Journal of virology 2017 09 20() pii 10.1128/JVI.01309-17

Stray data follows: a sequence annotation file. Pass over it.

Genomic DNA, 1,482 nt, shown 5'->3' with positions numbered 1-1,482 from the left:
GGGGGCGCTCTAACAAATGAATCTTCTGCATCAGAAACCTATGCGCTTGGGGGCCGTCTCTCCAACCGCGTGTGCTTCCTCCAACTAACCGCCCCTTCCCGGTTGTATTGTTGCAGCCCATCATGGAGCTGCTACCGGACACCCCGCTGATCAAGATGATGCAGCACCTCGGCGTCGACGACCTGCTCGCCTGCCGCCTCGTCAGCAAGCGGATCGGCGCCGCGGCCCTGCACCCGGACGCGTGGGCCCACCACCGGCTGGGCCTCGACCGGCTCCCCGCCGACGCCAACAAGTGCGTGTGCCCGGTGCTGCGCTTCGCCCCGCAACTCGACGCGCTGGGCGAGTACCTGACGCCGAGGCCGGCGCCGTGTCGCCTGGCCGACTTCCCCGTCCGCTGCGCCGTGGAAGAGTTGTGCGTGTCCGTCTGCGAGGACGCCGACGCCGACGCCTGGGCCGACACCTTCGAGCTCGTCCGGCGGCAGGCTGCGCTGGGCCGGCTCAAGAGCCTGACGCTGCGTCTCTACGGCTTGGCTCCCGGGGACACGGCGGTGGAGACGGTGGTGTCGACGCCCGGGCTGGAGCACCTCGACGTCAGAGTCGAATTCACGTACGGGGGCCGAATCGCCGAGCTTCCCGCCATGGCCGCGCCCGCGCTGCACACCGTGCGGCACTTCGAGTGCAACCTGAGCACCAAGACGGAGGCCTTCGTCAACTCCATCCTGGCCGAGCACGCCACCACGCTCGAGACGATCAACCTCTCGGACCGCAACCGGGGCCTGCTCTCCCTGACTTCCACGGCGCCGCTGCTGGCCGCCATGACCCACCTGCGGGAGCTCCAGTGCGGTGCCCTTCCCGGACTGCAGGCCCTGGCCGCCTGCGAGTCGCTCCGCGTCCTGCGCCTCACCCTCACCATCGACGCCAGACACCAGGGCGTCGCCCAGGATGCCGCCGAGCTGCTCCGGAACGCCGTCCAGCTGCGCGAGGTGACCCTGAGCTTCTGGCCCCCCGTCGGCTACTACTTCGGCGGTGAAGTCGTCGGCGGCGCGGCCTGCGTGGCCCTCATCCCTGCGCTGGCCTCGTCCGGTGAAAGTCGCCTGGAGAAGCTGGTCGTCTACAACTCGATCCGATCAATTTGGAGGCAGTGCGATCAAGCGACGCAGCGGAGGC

Human Endogenous Retroviruses make up 8% of the human genome. The HERV-K HML-2 (HK2) family contains proviruses that are the most recent entrants into the human germline and are transcriptionally active. In HIV-1 infection and cancer, HK2 genes produce retroviral particles that appear to be infectious, yet the replication capacity of these viruses and potential pathogenicity has been difficult to ascertain. In this report, we screened the efficacy of commercially available reverse transcriptase inhibitors (RTIs) at inhibiting the enzymatic activity of the HK2 RT and HK2 genomic replication. Interestingly, only one provirus, K103, was found to encode a functional RT among those examined. Several nucleoside analogue RTIs (NRTIs) blocked K103 RT activity and consistently inhibited the replication of HK2 genomes. The NRTIs zidovudine (AZT), stavudine (d4T), didanosine (ddI) and lamivudine (3TC), and the nucleotide RTI inhibitor tenofovir (TDF), show efficacy in blocking K103 RT. HIV-1 specific non-nucleoside RTIs (NNRTIs), protease inhibitors (PIs), and integrase inhibitors (IIs) did not affect HK2, except for the NNRTI etravirine (ETV). The inhibition of HK2 infectivity by NRTIs appears to take place at either the reverse transcription step of the viral genome prior to HK2 viral particle formation and/or in the infected cells. Inhibition of HK2 by these drugs will be useful in suppressing HK2 infectivity if these viruses prove to be pathogenic in cancer, neurological disorders, or other diseases associated with HK2. The present studies also elucidate a key aspect of the life cycle of HK2, specifically addressing how they do, and/or did, replicate.IMPORTANCE Endogenous retroviruses are relics of ancestral virus infections in the human genome. The most recent of these infections was caused by HK2. While HK2 often remains silent in the genome, this group of viruses is activated in HIV-1-infected and cancer cells. Recent evidence suggests that these viruses might be infectious, and the potential exists for HK2 to contribute to disease. We show that HK2, and specifically the enzyme that mediates virus replication, can be inhibited by a panel of drugs that are commercially available. We show that several drugs block HK2 with different efficacies. The inhibition of HK2 replication by antiretroviral drugs appears to occur in the virus itself as well as after infection of cells. Therefore, these drugs might prove to be an effective treatment by suppressing HK2 infectivity in diseases where these viruses have been implicated, such as cancer and neurological syndromes.